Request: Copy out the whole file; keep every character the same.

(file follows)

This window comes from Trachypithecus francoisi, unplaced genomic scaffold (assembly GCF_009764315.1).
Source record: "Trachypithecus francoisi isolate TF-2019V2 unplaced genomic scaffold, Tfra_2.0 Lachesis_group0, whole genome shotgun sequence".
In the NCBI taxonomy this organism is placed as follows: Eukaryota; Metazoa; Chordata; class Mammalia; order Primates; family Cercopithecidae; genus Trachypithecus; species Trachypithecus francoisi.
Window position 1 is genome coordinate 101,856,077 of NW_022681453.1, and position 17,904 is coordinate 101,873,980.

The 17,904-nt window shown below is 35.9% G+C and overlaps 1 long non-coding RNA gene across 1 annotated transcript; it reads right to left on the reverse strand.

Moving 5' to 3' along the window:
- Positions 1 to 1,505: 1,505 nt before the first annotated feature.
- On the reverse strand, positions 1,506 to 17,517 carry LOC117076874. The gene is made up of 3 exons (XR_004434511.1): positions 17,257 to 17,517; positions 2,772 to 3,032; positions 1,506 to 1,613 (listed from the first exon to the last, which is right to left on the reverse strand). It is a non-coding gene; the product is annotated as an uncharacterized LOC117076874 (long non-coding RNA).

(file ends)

This window comes from Trachypithecus francoisi, unplaced genomic scaffold (assembly GCF_009764315.1).
Source record: "Trachypithecus francoisi isolate TF-2019V2 unplaced genomic scaffold, Tfra_2.0 Lachesis_group0, whole genome shotgun sequence".
In the NCBI taxonomy this organism is placed as follows: Eukaryota; Metazoa; Chordata; class Mammalia; order Primates; family Cercopithecidae; genus Trachypithecus; species Trachypithecus francoisi.
Window position 1 is genome coordinate 101,856,077 of NW_022681453.1, and position 17,904 is coordinate 101,873,980.

The 17,904-nt window shown below is 35.9% G+C and overlaps 1 long non-coding RNA gene across 1 annotated transcript; it reads right to left on the reverse strand.

Moving 5' to 3' along the window:
- Positions 1 to 1,505: 1,505 nt before the first annotated feature.
- On the reverse strand, positions 1,506 to 17,517 carry LOC117076874. The gene is made up of 3 exons (XR_004434511.1): positions 17,257 to 17,517; positions 2,772 to 3,032; positions 1,506 to 1,613 (listed from the first exon to the last, which is right to left on the reverse strand). It is a non-coding gene; the product is annotated as an uncharacterized LOC117076874 (long non-coding RNA).